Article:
By Adam Shaw, ,
Published August 19, 2016
Democrats on the nation's top campaign finance regulator may be opening the door once again to regulating political content on the Internet, Republicans warn – despite claims to the contrary a year ago.
Federal Election Commissioner Lee Goodman told FoxNews.com that two recent decisions in particular have exposed “a deep-seated desire to regulate all forms of political speech on the Internet.”
The most recent case was considered by the FEC in June, though details were only released this month.
The case involved the Foundation for a Secure and Prosperous America (FSPA) – a conservative nonprofit that ran ads on YouTube criticizing Sen. Rand Paul’s, R-Ky., position on the Iran nuclear deal. A complaint claimed the group violated the Federal Election Campaign Act of 1971 by not filing reports disclosing its spending on videos posted primarily to YouTube.
The FEC Office of the General Counsel concluded the case should be dismissed, as the ads didn’t contain express advocacy (such as “vote for candidate X”). The counsel also noted the YouTube videos are exempt from disclosure under a pivotal 2006 FEC rule known as the Internet exemption, which says “an uncompensated individual or group ... may engage in Internet activities for the purpose of influencing a federal election without restriction.”
All FEC commissioners agreed the case should be dismissed based on the express advocacy point. But, in a significant disagreement, the commission split 3-3 along partisan lines on the question of whether YouTube videos indeed are exempt under the 2006 Internet rule.
In a statement, Democratic Commissioner Ann Ravel called for the commission to inform itself “about how political campaigns are utilizing evolving technology.”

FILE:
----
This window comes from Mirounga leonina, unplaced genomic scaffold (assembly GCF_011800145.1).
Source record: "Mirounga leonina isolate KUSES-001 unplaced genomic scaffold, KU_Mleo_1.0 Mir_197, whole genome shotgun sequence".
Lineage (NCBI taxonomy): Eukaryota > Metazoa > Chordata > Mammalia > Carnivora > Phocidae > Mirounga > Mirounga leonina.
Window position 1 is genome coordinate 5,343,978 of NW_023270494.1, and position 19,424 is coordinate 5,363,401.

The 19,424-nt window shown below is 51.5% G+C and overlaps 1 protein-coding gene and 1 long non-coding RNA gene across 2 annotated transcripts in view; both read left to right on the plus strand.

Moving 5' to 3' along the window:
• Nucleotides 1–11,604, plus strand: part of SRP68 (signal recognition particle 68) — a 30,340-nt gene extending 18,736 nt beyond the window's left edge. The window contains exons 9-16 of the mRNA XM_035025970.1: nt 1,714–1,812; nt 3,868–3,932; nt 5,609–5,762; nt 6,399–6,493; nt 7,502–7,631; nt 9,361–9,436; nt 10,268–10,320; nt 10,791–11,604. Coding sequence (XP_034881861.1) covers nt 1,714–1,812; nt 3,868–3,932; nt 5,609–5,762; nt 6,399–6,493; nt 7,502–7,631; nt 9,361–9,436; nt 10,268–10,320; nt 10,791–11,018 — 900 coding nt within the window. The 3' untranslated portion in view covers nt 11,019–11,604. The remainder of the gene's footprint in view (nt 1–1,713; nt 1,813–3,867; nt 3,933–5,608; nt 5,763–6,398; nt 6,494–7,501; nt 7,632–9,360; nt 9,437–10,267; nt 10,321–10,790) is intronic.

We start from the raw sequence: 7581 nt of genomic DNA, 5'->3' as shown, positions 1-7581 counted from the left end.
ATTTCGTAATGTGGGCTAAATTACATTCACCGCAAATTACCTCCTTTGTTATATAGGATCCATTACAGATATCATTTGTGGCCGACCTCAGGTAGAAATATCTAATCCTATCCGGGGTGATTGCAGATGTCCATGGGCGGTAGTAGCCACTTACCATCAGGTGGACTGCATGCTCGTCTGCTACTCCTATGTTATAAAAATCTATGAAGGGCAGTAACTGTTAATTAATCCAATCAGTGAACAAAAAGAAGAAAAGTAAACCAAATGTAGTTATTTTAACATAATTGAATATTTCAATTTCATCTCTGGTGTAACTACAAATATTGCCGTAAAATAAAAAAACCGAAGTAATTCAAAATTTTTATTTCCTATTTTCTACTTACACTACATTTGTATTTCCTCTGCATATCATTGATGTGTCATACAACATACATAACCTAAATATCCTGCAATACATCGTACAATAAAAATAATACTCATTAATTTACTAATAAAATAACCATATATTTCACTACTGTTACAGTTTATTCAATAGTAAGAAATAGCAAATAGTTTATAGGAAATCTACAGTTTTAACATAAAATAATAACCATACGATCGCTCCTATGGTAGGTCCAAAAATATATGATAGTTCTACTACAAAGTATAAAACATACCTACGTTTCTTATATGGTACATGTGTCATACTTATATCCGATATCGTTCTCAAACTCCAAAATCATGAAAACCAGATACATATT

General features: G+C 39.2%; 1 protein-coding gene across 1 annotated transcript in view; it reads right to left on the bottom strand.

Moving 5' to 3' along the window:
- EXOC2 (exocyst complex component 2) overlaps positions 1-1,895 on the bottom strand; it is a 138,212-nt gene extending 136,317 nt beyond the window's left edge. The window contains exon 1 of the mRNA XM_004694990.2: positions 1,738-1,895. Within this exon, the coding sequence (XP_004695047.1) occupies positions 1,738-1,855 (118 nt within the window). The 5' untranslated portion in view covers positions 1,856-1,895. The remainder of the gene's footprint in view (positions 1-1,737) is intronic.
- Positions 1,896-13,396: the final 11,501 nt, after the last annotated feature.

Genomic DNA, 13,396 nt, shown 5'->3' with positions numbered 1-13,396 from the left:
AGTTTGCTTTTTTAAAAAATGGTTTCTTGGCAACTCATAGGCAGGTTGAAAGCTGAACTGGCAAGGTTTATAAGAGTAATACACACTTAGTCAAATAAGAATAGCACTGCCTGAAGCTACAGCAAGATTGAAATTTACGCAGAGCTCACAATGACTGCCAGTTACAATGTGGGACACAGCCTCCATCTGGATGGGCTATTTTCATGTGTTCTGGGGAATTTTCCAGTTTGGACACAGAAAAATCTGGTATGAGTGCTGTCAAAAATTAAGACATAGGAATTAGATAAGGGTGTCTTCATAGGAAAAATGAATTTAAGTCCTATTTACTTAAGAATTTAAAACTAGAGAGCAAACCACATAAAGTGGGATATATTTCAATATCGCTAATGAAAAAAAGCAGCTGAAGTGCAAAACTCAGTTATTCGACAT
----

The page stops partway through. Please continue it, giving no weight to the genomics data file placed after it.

“The Commission itself will be outmoded if it fails to study and consider these issues. Consistent with its purpose, the Commission should open its doors to hear from outside experts, technologists, activists, voters and others about modern campaigning and its opportunities,” she said. ”An effective Commission should welcome the discussion.”
This was a throwback to controversial remarks Ravel made in 2014 suggesting regulators look at extending their authority to election-themed Internet videos, saying such a “re-examination” was “long overdue.” After facing an immense public backlash, she and her colleagues then backed off the push in May 2015 and insisted they weren't pursuing Internet regulations.
Yet the FSPA case wasn't the only recent decision where Democrats allegedly cracked the door open once again to exploring the issue.
The commission also split 3-3 in a recent case that asked if the Internet exemption also exempts a webcast of a discussion with political candidates that provides a link to contribute to candidates. The Republicans said it was exempt; the Democrats disagreed.
Goodman, a Republican, said the decisions are likely to have a chilling effect on free speech.
“Political speakers who are careful about what they do, and who are advised by lawyers, may be chilled from communicating on the Internet, in the light of a 3-3 divide on the commission,” he said. “There is definitely a chilling effect.”
Neither Ravel nor the two other Democrats on the commission responded to multiple requests for comment from FoxNews.com.
Goodman said while the 3-3 split on the commission stalls any Internet regulatory push, he warned that if legislation in Congress passes to make the body a five-person body, it could give the Democrats the majority they need.
“If the commission were to be reconstituted, I believe we’re looking at full-blown regulation of political speech on the Internet,” he warned.